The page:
Network is Inevitable


I don’t remember when I heard this phrase for the first time, but I do remember that it hit me hard, like a cold shower, expected yet surprising. Network is inevitable. Network is inevitable.

I kept repeating it to myself over and over again, to make sure i don’t lose sight of it this time. Not that I have ever stated it that way, but I have been dancing around it for the last ten years or so, ever since I started exploring complex systems. Complex systems are those that have no easy solutions. Systems that consist of parts that interact, like people in a family, company, city, or a country. Or ants for that matter. Or even the neurons in the brain.

Now, why did it hit me so hard?

I always knew that networks are important. They are all around us. From food, road, biological, communications, and political networks to more personal ones, like our family, friends, and colleagues. But it was the word “inevitable” that cut so deeply in my mind. It represented the simple truth: we cannot live without them, the networks. They are inevitable. Without them there is nothing.

OK, OK, but still, why is it so important?

Here is why. This phrase reminded me of a pet peeve of mine: I often hear people say “I just want to help other people, to serve other people.” I find this so insincere and annoying. If everybody started helping other people, then who would build airplanes, roads, banks, and universities? Who would defend our country? Who would build the Facebook and the Internet? Who would plow the soil? I understand that the statement “I just want to help other people” implies that the person uttering it is a good, selfless person who sacrifices himself or herself for the good of others. But, isn’t it true that such a statement really makes them feel good about themselves, which in itself then makes it a selfish act? I think that in the literature they call this benefit a “white glow.”

My thesis has always been that we should help others not because they need us, but because we need them. We need them to be strong and successful. Because, if they are strong and successful, then we will eventually benefit from their strength and success. They will build better companies and cities, and we will find jobs in those companies and live in those beautiful cities. And if we are strong and successful, then others will benefit from that too. So, we need to be the best we can be and help others be the best they can be. And everything we do should be beneficial to others, not harmful to them. And that is how we help them.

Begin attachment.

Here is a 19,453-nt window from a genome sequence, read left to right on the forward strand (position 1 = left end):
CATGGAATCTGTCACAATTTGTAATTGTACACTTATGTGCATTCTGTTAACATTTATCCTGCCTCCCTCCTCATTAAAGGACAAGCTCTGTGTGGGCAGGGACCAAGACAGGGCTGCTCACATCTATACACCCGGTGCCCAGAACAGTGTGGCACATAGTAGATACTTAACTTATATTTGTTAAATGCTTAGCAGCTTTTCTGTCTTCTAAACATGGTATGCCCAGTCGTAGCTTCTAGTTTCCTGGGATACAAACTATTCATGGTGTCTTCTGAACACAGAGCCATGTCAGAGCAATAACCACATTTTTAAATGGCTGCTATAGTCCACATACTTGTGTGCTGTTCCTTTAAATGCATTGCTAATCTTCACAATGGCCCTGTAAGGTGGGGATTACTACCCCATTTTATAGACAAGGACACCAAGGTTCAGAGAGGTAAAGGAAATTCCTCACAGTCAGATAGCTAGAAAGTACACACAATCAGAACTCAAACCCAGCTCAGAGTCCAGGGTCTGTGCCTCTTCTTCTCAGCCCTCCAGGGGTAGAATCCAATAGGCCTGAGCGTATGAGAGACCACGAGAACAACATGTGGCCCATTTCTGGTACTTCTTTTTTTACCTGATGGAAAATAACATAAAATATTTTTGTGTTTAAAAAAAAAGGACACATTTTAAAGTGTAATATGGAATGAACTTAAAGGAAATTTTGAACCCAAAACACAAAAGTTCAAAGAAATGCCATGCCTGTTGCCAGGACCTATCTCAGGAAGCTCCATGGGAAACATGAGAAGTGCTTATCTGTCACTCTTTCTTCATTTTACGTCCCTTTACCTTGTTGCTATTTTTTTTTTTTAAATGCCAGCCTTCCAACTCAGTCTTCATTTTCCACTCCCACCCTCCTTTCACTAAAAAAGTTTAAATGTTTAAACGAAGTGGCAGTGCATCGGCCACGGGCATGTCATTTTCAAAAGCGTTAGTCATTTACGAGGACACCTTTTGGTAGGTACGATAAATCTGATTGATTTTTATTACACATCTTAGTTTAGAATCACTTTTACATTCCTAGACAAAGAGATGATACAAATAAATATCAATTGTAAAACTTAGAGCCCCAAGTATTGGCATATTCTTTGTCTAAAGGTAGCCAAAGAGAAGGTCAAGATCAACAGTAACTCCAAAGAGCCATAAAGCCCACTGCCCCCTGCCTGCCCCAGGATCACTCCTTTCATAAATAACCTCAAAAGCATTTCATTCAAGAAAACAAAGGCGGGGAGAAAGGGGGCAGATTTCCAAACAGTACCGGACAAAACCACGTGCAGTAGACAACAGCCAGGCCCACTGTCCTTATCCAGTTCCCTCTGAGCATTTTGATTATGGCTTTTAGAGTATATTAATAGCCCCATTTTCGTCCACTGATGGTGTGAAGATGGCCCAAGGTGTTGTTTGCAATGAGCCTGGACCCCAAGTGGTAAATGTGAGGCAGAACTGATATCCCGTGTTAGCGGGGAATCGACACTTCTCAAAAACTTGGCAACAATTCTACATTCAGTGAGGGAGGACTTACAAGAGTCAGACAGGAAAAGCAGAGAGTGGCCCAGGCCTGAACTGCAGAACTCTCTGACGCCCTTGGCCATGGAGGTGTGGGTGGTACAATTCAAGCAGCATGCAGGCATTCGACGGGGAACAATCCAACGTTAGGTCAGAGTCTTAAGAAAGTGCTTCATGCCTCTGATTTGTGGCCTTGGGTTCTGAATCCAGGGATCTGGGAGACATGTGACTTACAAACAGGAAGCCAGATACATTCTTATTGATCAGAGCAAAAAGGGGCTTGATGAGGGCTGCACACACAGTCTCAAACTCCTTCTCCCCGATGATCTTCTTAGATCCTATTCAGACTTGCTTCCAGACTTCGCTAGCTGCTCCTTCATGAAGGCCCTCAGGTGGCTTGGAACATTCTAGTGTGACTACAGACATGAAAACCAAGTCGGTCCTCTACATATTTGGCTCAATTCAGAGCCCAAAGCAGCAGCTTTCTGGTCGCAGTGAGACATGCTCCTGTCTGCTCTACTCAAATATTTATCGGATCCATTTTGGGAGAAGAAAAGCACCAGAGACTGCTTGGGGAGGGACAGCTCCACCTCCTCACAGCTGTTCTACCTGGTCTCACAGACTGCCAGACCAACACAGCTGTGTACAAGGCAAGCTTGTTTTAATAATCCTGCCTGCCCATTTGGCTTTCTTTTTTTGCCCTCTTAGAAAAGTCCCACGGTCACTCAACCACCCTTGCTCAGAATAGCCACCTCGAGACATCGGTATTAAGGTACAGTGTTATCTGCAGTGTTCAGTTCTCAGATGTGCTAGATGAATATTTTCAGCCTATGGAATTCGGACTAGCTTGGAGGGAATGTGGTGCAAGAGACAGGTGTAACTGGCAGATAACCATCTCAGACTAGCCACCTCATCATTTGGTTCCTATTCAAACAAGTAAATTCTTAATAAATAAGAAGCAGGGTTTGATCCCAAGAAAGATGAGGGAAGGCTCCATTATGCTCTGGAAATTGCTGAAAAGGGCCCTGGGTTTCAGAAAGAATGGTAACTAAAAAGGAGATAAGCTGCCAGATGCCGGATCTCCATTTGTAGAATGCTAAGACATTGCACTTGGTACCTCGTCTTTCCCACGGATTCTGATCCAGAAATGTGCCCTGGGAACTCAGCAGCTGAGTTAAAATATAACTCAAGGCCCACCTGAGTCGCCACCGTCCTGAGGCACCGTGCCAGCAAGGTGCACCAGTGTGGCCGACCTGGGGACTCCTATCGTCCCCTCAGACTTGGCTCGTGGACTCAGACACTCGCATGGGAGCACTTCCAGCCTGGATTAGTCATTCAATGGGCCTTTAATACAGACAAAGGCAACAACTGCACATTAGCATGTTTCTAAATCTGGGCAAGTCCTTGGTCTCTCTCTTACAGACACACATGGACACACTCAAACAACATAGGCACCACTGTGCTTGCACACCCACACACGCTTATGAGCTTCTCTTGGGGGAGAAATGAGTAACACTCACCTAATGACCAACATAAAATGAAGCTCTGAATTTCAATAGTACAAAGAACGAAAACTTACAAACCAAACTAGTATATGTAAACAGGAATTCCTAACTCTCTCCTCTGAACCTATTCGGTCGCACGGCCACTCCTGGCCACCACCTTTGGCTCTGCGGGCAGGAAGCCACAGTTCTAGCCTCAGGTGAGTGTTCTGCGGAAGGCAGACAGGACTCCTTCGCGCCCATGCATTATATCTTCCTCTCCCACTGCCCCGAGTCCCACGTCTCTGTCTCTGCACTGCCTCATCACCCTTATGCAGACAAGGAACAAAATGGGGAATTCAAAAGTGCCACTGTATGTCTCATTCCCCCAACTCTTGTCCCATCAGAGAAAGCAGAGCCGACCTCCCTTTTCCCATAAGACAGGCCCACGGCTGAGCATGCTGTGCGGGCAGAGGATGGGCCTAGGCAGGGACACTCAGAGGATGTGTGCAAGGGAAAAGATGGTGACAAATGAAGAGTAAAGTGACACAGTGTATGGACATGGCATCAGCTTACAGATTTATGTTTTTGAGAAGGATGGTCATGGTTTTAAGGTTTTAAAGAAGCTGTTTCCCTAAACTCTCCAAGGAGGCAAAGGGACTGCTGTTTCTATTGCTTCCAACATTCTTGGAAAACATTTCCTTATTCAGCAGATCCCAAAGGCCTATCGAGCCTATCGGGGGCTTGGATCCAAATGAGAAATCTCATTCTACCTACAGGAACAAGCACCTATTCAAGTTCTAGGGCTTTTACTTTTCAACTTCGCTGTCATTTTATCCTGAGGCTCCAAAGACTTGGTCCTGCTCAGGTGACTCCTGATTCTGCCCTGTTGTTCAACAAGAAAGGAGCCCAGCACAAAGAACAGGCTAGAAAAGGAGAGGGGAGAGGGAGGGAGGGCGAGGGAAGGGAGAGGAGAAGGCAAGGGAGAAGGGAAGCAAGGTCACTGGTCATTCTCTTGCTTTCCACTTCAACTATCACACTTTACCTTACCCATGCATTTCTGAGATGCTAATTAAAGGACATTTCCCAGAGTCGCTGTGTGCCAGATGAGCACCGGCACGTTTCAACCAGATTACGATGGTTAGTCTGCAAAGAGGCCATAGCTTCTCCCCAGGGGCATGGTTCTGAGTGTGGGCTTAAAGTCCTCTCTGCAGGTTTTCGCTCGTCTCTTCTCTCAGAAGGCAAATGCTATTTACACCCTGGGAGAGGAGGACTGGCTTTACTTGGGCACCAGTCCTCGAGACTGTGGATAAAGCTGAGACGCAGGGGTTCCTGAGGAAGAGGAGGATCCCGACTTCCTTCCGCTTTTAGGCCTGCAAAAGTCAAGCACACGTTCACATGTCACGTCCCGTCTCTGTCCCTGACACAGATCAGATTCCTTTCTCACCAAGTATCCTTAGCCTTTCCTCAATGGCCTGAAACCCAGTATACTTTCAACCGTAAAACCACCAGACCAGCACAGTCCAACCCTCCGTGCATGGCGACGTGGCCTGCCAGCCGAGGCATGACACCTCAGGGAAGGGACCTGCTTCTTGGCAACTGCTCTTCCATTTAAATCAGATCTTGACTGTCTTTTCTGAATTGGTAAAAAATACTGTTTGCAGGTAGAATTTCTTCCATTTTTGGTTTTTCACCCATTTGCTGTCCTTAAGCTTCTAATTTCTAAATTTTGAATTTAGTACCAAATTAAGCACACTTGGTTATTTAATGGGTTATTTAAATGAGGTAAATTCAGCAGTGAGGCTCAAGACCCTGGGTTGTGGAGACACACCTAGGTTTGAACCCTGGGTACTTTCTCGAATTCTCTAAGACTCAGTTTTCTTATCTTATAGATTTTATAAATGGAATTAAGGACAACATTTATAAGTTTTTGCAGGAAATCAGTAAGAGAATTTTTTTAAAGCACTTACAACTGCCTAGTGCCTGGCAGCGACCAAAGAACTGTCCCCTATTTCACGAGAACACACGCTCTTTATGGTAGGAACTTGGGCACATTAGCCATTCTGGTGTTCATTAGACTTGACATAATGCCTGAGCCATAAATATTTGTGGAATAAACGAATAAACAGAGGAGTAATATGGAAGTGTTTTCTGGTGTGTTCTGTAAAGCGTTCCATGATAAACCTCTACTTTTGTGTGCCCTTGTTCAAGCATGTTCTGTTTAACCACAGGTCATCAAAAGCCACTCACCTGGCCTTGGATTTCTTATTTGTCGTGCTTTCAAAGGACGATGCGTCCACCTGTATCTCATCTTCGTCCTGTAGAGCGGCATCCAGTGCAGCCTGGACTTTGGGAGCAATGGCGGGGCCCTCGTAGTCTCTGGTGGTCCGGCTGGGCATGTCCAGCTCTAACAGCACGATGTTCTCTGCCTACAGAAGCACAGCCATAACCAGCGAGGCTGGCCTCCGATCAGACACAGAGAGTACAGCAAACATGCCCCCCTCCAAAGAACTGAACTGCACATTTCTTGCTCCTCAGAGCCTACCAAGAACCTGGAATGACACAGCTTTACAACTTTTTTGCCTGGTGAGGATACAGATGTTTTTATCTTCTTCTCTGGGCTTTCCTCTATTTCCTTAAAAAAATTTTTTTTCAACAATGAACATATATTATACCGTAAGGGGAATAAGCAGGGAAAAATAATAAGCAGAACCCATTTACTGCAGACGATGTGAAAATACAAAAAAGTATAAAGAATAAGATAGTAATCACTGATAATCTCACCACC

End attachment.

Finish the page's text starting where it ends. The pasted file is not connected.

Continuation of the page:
And, this is where networks come in. It is the existence of networks that makes this theory of “help them to help yourself” work. The benefits flow through the network and come back to each node within it. To each person. And if networks are inevitable (and they are, since no one person, or one company, or one organism can exist on its own), then the weakness of each node threatens the whole network. Me included.

So, what is the message of all this rambling? Be the best you can be, and make everyone else a better person because of your existence. Take care of yourself, and of your neighbor. And, make everyone you meet your neighbor, regardless of who they are.



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